Author(s): Curran EM, Judy BM, Newton LG, Lubahn DB, Rottinghaus GE,
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Abstract Diets rich in soy phytoestrogens have many potential health benefits but isoflavones such as genistein may suppress cell mediated immune function. The effect of dietary phytoestrogens on the host response to infection has not been extensively examined. Mice were fed a diet containing soy phytoestrogens and infected with Mycobacterium avium to establish a chronic infection and inflammatory response. As phytoestrogens may act through classical oestrogen receptors (ER), mice deficient in ERalpha signalling and wild type mice were evaluated for a panel of Type 1-associated cytokines (IFNgamma, IL-12 and IL-18) in the spleen. IFNgamma production in the spleen was increased approximately 4-fold in ERalpha-deficient mice fed a casein-based diet over wild type mice fed a casein-based diet (P < 0.05), suggesting a role for ERalpha in suppressing IFNgamma production. IL-18 levels in spleens of wild type mice were decreased compared to ERalpha-deficient mice on a casein diet. Splenic IL-12 and IL-18 levels were not affected in wild type and ERalpha-deficient mice on the phytoestrogen containing diets, with the exception that whole soy increased IL-12 levels in the tissues of ERalpha deficient mice. We conclude that ERalpha and dietary phytoestrogens can influence production of key regulatory cytokines in response to chronic bacterial infection.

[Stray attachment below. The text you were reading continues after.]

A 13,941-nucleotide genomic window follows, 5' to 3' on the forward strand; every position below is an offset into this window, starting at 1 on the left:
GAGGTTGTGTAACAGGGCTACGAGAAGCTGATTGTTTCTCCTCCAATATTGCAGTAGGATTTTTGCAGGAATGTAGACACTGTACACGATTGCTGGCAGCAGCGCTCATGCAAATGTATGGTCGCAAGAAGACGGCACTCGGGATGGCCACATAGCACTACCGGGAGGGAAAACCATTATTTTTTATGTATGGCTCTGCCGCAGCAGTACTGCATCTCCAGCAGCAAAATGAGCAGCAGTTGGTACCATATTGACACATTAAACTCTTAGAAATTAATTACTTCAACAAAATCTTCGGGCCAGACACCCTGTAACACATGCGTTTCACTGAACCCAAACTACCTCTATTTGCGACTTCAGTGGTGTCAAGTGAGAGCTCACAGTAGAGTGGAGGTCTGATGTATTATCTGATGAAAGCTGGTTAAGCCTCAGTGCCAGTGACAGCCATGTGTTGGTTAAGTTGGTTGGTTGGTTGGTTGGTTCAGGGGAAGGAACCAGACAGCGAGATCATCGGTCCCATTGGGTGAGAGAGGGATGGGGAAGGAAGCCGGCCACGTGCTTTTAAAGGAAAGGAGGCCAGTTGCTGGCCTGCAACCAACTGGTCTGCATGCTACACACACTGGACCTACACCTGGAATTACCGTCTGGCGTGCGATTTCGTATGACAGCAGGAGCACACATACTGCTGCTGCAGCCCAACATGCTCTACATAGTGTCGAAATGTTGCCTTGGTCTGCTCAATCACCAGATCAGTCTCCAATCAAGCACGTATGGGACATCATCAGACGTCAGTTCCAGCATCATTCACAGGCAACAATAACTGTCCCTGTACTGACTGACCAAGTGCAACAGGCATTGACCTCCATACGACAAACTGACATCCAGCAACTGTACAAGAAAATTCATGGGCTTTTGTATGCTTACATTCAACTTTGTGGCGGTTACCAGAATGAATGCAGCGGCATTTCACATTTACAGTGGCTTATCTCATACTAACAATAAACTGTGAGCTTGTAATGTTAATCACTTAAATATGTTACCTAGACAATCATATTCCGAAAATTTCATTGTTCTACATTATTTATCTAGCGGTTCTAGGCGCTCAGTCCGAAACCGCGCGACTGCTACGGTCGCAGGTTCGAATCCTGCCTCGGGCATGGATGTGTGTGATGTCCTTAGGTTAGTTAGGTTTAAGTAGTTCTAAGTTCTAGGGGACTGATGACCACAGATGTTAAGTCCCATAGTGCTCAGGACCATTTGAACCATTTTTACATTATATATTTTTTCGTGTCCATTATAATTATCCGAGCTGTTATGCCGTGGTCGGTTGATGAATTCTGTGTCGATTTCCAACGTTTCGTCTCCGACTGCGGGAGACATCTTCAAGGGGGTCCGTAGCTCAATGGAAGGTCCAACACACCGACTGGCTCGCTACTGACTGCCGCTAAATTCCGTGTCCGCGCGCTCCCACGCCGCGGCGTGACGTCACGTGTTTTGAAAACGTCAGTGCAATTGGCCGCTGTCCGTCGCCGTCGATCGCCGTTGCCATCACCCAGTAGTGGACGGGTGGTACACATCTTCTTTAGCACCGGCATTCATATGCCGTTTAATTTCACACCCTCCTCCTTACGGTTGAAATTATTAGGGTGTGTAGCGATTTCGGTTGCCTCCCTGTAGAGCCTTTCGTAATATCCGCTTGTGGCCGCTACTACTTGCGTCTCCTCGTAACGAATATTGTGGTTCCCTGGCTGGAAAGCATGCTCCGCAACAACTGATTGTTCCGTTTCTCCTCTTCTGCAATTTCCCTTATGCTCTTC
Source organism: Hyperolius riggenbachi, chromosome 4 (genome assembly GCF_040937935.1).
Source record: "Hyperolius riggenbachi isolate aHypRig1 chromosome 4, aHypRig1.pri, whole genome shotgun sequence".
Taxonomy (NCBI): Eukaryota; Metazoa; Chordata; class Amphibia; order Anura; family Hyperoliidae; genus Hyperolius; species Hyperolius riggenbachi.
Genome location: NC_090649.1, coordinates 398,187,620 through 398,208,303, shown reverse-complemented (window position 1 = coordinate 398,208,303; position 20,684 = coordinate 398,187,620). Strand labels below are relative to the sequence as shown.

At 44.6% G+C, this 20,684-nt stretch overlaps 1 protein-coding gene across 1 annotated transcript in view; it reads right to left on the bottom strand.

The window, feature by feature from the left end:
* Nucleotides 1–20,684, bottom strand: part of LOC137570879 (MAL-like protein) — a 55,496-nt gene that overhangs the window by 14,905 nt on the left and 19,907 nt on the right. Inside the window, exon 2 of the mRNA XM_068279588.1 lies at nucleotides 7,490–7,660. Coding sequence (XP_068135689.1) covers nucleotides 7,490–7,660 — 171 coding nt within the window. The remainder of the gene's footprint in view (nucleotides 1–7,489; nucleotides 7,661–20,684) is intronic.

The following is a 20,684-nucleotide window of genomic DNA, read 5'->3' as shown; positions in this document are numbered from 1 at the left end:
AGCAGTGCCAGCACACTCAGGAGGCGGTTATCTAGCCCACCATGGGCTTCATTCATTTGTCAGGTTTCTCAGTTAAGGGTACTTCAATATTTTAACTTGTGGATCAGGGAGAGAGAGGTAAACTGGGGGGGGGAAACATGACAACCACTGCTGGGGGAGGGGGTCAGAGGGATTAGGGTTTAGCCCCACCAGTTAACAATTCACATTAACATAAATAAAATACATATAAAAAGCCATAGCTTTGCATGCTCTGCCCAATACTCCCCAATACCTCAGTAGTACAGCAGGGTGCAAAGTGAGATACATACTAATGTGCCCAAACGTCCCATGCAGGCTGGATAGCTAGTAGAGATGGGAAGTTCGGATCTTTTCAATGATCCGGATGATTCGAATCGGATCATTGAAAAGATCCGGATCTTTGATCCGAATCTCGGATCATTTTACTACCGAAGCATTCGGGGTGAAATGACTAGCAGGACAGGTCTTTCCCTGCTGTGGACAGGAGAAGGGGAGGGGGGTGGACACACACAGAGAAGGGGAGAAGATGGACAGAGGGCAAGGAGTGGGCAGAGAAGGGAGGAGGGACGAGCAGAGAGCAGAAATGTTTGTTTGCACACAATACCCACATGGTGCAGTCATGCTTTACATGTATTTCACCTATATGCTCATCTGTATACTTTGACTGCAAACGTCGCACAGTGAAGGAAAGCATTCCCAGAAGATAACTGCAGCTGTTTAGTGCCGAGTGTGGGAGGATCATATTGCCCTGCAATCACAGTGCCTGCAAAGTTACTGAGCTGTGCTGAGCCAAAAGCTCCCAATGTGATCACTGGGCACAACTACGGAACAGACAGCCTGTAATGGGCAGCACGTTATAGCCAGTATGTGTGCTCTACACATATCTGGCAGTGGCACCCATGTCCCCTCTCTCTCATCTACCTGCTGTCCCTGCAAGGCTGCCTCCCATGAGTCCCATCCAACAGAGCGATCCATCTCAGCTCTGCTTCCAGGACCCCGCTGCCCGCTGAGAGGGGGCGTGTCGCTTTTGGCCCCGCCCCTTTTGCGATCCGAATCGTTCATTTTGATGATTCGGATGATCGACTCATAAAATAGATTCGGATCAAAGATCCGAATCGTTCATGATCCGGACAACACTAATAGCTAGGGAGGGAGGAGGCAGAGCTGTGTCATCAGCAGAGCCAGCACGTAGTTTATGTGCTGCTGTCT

This article was published in Clin Exp Immunol
and referenced in Biochemistry & Analytical Biochemistry